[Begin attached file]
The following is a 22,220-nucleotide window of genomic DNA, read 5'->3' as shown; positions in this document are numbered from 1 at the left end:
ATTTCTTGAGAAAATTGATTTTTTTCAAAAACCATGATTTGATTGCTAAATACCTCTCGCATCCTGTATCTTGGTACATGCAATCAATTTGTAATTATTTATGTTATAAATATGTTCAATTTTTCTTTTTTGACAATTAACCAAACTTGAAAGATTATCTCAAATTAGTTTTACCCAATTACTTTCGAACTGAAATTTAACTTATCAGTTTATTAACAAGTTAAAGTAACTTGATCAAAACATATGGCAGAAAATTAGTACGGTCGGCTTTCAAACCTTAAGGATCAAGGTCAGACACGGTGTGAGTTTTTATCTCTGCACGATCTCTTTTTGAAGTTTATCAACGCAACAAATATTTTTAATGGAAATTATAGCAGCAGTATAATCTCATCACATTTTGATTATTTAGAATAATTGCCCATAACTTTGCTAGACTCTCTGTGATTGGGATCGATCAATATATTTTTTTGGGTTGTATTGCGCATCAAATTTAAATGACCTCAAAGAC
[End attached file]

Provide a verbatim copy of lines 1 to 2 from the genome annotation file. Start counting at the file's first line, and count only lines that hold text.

The following is a 22,220-nucleotide window of genomic DNA, read 5'->3' as shown; positions in this document are numbered from 1 at the left end:
ATTTCTTGAGAAAATTGATTTTTTTCAAAAACCATGATTTGATTGCTAAATACCTCTCGCATCCTGTATCTTGGTACATGCAATCAATTTGTAATTATTTATGTTATAAATATGTTCAATTTTTCTTTTTTGACAATTAACCAAACTTGAAAGATTATCTCAAATTAGTTTTACCCAATTACTTTCGAACTGAAATTTAACTTATCAGTTTATTAACAAGTTAAAGTAACTTGATCAAAACATATGGCAGAAAATTAGTACGGTCGGCTTTCAAACCTTAAGGATCAAGGTCAGACACGGTGTGAGTTTTTATCTCTGCACGATCTCTTTTTGAAGTTTATCAACGCAACAAATATTTTTAATGGAAATTATAGCAGCAGTATAATCTCATCACATTTTGATTATTTAGAATAATTGCCCATAACTTTGCTAGACTCTCTGTGATTGGGATCGATCAATATATTTTTTTGGGTTGTATTGCGCATCAAATTTAAATGACCTCAAAGAC